Altough, during discussions and within certain groups, women sometimes confusingly tended to minimise their role or not to make obvious the duties they were in charge of. For example regarding organic rice production, they did not mention their involvement in the production of vermicompost or the multiple roles they play at the post-harvest stage, like in commercialization. Nor did they spontaneously bring up in discussions the ’little tasks’ they perform during the day, which they seemed to regard as an extension of their domestic chores. It was only during visits to the farms or in discussions held where they live that certain responsibilities were acknowledged: ’Hey, who’s looking after the vegetable garden near the house? ’Who feeds the animals here?’ etc.

There is no de facto link between the feminisation of agriculture and the advancement of women. In order for agriculture management to become ’shared’, it is essential that women gain better control over the means of production on the one hand, and on the other, for their ’capability’ or ’power to act’ to be strengthened.

Advances and limits in terms of food sovereignty.

MTWRC and its partners set out various levels of demands: social, political, environmental, gender-based, etc. They champion the idea of sustainable family farming in a context marked by the stresses of development, and combine this action with the promotion of greater gender equality in social relations within families.

After several years of action aimed at this, MTWRC and its partners have managed to demonstrate the positive effects that result. Several hundred households now follow organic or environmentally friendly farming practices. The ’Tri-people’ programme destined to build peace and food sovereignty has facilitated the development of sustainable methods and technologies; introduced training sessions and campaigns on gender and food sovereignty, carried out political lobbying, etc. Moreover, the actions implemented have increased land tenure security and helped to consolidate peace.

However, these positive initiatives are limited, on the one hand by being confined to a local scale. The ’organic’ farms are like little ’lost’ islets in the midst of land stretching as far as the eye can see, farmed using conventional methods, with heavy reliance on pesticides, herbicides and other chemical fertilisers, and aimed at the export market. On the other hand, the ’gender and food sovereignty’ programme remains fragile because of its dependence on external financing.

For several years now, the Filipino government has however been promoting organic farming - through law 10068 – and has financed a national programme worth several million dollars a year. President Benigno Aquino III has also adopted a position in favour of the benefits of organic farming, judging it to be ’the way of the future, not only to address hunger, but also to sustain health and environment’ . State support for organic farming is a positive factor, but nonetheless demonstrates the inconsistency of a government policy that is playing ’pyromaniac fire-fighter’, defending the interests of agribusinesses that cause harmful effects, and then claiming to remedy them through a programme of under-financed actions.

In addition to the lack of strong policy, organic farming is also meeting resistance from small farmers. Despite the acknowledged advantages, the risks posed by the transition process are real and often deemed too great as they are thought to jeopardize family income and means of subsistence. Resistance is linked to the rather high production costs – except for self-provision of compost and processing of organic fertilisers; to the ’enforced rest’ period for the decontamination and remediation of the soil, during which nothing grows; to the time needed to reach production levels equivalent to those achieved with conventional farming; to the ’human’ and time costs to compensate for the non-use of herbicides; to the risks posed by the renewed outbreak and ’invasion’ of insects, etc.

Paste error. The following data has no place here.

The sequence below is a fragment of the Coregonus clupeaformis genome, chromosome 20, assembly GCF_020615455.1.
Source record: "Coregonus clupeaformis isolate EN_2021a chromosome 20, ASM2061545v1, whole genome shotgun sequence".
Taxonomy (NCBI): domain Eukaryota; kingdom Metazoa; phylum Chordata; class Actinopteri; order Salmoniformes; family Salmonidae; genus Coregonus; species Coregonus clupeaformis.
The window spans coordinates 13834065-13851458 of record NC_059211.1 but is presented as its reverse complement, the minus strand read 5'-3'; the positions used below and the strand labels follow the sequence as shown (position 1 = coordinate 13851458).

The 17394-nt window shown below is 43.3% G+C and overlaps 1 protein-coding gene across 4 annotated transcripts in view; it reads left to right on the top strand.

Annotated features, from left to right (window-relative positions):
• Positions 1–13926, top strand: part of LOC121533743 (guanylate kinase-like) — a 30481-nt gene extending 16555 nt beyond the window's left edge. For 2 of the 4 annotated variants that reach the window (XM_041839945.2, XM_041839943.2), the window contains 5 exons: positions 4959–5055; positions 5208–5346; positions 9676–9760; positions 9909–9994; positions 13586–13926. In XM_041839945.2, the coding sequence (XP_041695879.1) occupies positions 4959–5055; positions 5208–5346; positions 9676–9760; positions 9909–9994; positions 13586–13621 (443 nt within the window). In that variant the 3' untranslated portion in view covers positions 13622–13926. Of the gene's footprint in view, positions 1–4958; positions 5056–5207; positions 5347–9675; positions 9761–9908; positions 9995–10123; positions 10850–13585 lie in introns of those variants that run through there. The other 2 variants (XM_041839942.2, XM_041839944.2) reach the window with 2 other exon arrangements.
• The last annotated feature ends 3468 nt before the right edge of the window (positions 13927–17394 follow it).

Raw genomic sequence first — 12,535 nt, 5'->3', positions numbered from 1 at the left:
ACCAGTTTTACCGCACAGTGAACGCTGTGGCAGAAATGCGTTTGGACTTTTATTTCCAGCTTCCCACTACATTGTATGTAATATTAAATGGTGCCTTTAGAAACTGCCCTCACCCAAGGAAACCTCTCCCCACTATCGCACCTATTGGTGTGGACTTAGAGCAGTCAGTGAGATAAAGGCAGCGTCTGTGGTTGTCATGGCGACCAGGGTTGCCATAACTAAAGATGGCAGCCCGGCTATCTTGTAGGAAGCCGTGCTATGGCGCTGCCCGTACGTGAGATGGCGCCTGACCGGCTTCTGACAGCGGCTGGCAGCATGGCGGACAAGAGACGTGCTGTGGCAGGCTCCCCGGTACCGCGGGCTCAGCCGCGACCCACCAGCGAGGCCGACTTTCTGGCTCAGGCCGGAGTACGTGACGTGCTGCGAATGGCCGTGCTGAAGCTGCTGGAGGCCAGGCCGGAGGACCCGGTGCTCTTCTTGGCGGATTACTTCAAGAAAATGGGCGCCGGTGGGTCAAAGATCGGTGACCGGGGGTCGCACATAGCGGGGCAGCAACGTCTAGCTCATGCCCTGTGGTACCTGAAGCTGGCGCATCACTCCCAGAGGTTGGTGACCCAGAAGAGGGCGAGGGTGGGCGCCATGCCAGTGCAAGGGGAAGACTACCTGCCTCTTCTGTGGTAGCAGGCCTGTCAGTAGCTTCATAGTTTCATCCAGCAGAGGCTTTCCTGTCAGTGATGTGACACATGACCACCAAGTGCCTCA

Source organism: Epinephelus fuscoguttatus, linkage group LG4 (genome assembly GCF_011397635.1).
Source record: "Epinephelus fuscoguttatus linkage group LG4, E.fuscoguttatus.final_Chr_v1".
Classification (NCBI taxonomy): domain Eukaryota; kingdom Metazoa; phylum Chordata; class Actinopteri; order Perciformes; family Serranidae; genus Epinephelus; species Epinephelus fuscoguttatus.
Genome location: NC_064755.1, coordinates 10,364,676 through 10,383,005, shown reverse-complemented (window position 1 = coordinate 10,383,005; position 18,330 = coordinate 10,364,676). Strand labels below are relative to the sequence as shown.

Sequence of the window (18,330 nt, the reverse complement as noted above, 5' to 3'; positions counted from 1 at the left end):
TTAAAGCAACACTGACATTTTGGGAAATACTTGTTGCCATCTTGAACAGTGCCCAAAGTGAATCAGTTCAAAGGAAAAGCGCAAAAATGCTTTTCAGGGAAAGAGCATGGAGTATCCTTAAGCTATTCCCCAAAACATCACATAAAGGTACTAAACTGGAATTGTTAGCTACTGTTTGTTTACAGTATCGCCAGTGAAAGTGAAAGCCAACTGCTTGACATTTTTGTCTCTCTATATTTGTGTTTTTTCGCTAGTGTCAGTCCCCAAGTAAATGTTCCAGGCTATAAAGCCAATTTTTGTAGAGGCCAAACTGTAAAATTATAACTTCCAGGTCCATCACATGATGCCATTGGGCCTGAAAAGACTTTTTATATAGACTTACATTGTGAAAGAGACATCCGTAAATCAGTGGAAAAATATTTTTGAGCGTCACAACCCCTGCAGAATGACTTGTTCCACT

The causes of such resistance are therefore numerous and found at several levels, thus curbing the potential offered by this alternative agricultural model. There is still much to be done, but it seems clear that the implementation of sustainable forms of family farming will not be possible if it does not benefit from proactive public intervention, clarifying their role and place. The creation of a national programme within the Department for Agriculture is a move in the right direction but is still not enough to bring about lasting change to the political positions in terms of agriculture.

Advances and limits in terms of equality between men and women

In the programme conducted by MTWRC and its partners, women have shown to be key players in rural development. Owing to their central role as regards their family’s food and well-being, they have demonstrated a keen interest in the dietary and health advantages offered by organic farming. Consequently, they have often taken initiatives and sought to convince their husbands to switch over to sustainable techniques. However, they have met with strong objection in cases were the husband was not a member of one of the organisations himself and therefore did not have access to information on this type of agriculture. Within the context of organic rice production, we noticed that women played multiple roles at each stage in production and had increased their level of responsibility.

Through this process, women’s burden has however increased, since men do not take on an equivalent share of the domestic work in return. Asymmetry in the division of household tasks and caring duties has persisted, and so has male domination in household matters. ’For women, the restrictive nature of a system based on overworking them has reproduced patriarchal and unequal practices and attitudes within families, practices and attitudes that have themselves been patiently built up and strengthened by the subordination of women in social relations throughout the history of agrarian societies’.